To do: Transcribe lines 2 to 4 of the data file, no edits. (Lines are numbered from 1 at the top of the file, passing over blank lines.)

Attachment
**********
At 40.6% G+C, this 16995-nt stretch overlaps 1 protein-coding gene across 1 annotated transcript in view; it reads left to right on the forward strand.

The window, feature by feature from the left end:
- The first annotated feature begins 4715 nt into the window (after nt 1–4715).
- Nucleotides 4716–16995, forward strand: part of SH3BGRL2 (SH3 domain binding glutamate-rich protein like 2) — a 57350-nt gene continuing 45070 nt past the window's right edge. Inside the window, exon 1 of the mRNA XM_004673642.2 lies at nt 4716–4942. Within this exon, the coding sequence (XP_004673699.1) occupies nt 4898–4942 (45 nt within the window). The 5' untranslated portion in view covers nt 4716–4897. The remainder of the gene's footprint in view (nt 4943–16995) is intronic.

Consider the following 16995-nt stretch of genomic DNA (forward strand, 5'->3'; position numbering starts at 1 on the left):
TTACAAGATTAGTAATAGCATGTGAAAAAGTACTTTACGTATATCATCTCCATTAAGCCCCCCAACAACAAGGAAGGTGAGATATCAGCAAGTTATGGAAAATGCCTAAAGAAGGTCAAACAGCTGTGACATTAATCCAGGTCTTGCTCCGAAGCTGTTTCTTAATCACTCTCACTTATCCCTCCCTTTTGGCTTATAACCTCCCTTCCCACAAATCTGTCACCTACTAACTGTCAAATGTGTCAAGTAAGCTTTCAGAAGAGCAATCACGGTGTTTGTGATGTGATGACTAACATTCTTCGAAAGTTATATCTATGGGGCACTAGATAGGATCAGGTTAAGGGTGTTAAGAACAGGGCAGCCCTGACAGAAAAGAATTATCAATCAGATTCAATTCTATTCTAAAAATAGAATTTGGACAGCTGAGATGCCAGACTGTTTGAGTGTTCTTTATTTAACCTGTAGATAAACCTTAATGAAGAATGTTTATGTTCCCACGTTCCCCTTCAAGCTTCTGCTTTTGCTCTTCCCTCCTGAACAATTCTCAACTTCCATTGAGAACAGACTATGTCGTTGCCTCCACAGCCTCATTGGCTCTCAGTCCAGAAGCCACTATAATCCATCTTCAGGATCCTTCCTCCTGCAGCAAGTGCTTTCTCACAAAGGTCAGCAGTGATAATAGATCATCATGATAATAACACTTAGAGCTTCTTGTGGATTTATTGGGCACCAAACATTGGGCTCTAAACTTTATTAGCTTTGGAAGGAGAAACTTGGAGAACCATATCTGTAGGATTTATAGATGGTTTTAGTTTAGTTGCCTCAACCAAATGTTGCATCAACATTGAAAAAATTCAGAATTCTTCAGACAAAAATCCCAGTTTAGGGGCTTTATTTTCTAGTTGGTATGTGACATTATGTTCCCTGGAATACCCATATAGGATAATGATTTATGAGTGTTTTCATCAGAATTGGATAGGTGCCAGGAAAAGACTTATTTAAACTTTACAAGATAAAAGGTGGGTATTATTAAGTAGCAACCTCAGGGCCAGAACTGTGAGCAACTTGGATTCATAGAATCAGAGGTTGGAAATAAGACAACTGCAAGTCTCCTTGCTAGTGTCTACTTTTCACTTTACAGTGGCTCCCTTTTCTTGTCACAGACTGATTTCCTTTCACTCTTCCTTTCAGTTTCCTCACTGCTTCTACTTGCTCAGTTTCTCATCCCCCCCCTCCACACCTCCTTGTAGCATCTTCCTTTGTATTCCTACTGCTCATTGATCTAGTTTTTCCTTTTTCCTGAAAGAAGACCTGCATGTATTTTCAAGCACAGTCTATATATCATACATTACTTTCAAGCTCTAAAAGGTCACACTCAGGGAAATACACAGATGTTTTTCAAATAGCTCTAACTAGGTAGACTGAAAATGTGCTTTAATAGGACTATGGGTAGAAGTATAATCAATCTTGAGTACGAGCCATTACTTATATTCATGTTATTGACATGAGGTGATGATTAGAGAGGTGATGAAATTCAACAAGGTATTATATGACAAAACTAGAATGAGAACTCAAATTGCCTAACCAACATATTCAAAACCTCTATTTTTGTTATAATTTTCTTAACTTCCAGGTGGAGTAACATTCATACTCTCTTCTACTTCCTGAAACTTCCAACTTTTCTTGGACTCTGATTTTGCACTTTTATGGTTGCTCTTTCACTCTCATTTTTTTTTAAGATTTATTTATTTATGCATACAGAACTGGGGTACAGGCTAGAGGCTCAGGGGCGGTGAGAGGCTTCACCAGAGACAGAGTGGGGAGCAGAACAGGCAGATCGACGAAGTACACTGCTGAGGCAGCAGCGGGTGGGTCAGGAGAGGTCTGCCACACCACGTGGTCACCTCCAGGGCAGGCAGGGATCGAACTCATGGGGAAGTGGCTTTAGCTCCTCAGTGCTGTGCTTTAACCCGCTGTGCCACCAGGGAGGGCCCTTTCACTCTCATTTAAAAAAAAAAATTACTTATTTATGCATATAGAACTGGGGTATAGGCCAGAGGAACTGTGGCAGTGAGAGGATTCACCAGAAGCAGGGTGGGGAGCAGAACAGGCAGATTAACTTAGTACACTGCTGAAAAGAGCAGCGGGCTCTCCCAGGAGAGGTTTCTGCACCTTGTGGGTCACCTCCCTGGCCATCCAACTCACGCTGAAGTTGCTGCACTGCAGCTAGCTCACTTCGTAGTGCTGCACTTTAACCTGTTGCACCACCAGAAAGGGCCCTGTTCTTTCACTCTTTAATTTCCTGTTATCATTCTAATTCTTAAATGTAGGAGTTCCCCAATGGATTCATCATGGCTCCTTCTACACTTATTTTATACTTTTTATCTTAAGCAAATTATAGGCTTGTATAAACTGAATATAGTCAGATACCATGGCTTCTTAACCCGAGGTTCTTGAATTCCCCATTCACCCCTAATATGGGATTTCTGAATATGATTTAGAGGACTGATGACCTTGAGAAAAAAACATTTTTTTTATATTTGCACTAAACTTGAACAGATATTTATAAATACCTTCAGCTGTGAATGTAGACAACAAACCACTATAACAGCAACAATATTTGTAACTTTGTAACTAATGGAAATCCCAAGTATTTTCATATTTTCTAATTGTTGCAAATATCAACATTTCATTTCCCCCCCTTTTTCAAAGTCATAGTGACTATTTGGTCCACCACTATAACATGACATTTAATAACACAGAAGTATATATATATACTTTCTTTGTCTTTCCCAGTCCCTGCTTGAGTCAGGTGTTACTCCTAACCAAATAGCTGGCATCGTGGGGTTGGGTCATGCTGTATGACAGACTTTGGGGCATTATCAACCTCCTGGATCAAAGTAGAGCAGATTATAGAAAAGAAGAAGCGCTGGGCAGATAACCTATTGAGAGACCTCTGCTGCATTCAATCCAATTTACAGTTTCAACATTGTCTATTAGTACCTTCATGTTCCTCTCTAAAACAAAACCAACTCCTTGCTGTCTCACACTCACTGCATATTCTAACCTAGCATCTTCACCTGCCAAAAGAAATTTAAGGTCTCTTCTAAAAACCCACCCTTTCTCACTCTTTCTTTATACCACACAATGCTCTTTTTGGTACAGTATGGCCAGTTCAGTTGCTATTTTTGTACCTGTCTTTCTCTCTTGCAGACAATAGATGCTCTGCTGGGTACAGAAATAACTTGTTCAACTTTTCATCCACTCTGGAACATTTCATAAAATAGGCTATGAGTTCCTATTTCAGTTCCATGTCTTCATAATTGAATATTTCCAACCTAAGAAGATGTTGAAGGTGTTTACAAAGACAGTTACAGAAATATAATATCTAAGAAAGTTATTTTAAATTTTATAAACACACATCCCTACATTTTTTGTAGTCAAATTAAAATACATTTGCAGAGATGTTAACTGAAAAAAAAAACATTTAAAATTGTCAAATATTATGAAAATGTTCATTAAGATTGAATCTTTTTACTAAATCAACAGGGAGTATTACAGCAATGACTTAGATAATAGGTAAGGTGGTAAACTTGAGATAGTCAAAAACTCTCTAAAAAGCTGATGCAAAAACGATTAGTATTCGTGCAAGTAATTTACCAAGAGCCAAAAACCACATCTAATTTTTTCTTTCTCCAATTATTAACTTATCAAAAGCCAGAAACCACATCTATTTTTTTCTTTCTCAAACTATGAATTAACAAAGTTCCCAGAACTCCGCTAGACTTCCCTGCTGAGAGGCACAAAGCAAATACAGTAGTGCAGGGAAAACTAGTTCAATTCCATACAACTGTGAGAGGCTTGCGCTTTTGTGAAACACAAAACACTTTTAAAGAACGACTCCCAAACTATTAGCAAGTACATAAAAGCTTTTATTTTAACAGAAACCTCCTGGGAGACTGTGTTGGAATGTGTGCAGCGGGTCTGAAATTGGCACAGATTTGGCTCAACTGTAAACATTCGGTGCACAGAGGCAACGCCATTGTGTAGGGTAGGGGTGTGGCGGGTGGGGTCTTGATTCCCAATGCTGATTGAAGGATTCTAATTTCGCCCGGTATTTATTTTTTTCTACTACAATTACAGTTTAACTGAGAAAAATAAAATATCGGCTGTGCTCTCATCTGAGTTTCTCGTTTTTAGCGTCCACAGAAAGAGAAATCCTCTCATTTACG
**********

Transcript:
The window, feature by feature from the left end:
- The first annotated feature begins 4715 nt into the window (after nt 1–4715).
- Nucleotides 4716–16995, forward strand: part of SH3BGRL2 (SH3 domain binding glutamate-rich protein like 2) — a 57350-nt gene continuing 45070 nt past the window's right edge. Inside the window, exon 1 of the mRNA XM_004673642.2 lies at nt 4716–4942. Within this exon, the coding sequence (XP_004673699.1) occupies nt 4898–4942 (45 nt within the window). The 5' untranslated portion in view covers nt 4716–4897. The remainder of the gene's footprint in view (nt 4943–16995) is intronic.